SC bench to hear appeal against IHC order on under-trial prisoners

Updated 28 Mar 2020


Appellant questions whether Islamabad High Court has jurisdiction to exercise suo motu powers. — AFP/File
Appellant questions whether Islamabad High Court has jurisdiction to exercise suo motu powers. — AFP/File

ISLAMABAD: The Supreme Court constituted a five-judge larger bench on Friday to hear an appeal challenging the exercise of suo motu powers by the Islamabad High Court granting bail to under-trial prisoners (UTPs) through an order on March 20.

The hearing will begin on Monday (March 30).

The bench will consist of Chief Justice Gulzar Ahmed, Justice Umar Ata Bandial, Justice Mazhar Alam Khan Miankhel, Justice Sajjad Ali Shah and Justice Qazi Muhammad Amin Ahmed.

Syed Nayab Hassan Gardezi moved the six-page appeal before the Supreme Court on behalf of Raja Muhammad Nadeem questioning whether the IHC had any jurisdiction to exercise suo motu powers.

The appeal pleaded that the March 20 IHC order militated against the concept of trichotomy of powers since it was within the exclusive domain of the executive to frame any policy to deal with UTPs in a manner it deemed appropriate keeping in view the coronavirus emergency.

Appellant questions whether Islamabad High Court has jurisdiction to exercise suo motu powers

The petition has also raised a plea asking whether the inherent powers vested in the high court under Section 561-A of the Criminal Procedure Code (CrPC) were unfettered or whether they can only be exercised in situations where no express statutory provisions were available.

Glaring omissions and mistakes have crept into the March 20 IHC order violating the law, the Constitution and public policy, the appeal contended.

On March 20, the Islamabad High Court had sought a report from the superintendent of Rawalpindi Central Prison about under-trial prisoners. A report furnished before the high court highlighted that the sanctioned occupancy of the jail was 2,174, but at present it housed 5,001 inmates, of which 1,362 were UTPs.

A majority of the UTPs, the report conceded, fell within the ambit of the non-prohibitory clause. In addition, several convicted prisoners were above the age of 55 years and some of them were suffering from illnesses that cannot be treated during imprisonment.

The IHC, exercising suo motu jurisdiction, converted the report into a petition under Section 561-A CrPC because the federal government had declared a national calamity in the wake of the coronavirus threat.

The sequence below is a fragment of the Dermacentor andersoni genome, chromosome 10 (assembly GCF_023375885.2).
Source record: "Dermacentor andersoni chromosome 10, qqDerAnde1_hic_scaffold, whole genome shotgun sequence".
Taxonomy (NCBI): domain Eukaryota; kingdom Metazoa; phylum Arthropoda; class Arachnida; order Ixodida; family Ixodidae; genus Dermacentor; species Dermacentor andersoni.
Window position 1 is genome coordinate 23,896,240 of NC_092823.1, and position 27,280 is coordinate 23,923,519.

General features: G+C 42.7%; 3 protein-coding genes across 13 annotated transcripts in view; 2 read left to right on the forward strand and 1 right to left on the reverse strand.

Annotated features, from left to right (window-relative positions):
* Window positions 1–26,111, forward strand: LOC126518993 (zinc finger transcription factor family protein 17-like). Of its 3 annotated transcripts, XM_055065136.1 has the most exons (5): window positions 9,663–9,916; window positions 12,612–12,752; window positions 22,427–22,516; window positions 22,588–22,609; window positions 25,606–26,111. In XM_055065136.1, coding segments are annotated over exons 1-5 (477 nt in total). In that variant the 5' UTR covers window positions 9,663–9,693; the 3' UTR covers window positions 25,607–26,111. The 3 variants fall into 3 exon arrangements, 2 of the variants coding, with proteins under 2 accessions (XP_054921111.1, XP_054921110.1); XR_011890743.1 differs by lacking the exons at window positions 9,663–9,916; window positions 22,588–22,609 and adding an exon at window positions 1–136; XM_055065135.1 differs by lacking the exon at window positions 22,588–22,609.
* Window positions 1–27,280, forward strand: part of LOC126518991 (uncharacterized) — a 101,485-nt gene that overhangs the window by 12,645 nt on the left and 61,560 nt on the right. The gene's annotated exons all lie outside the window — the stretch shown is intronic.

The IHC stated in its order that since overcrowding in Adiala prison was alarming, bail was being granted to the UTPs whose offences fell within the ambit of non-prohibitory clause.

The high court had also ordered the deputy commissioner of Islamabad to facilitate the release of UTPs, but only after conducting proper screening. The deputy commissioner was also required to identify prisoners who were eligible for release under the Prison Rules, the Probation of Offenders Ordinance 1960 and Section 410(1) CrPC.

But the appeal before the Supreme Court referred to a settled principle of law under which a high court cannot exercise its inherent powers in a situation where no express statutory provision was available.

The remedy under Section 561-A CrPC is not an alternative or substitute and invoked only to secure the ends of justice.

The appeal argued that the March 20 high court order was against the concept of the trichotomy of powers between the legislature, the executive and the judiciary. This principle underpins a rationale that policy-making is the executive’s domain as it is in a position to decide on account of its mandate, experience, wisdom and sagacity, acquired through diverse skills, the petition contended.

On the other hand, the judiciary is entrusted with the task of interpreting the law and to play the role of an arbiter in cases of a dispute between individuals and the state.

On Friday morning a two-judge bench of the Supreme Court, consisting of Justice Mushir Alam and Justice Qazi Muhammad Amin Ahmed, wondered whether Italy, France and the USA _ the three countries worst-affected from the virus pandemic _ had released inmates.

The observation came during the hearing of a bail plea moved by Mir Masood Sattar of the Utility Stores Corporation (USC), who has been in jail for the last one year after his conviction on corruption charges.

An individual who has committed an offence should face the law, observed Justice Amin while rejecting the bail plea.

The observation came after the court was told about the March 20 IHC order in which the authorities were directed to release UTPs in view of the outbreak.

The court observed that courts never grant bail based on any policy but only in accordance with the law.

Published in Dawn, March 28th, 2020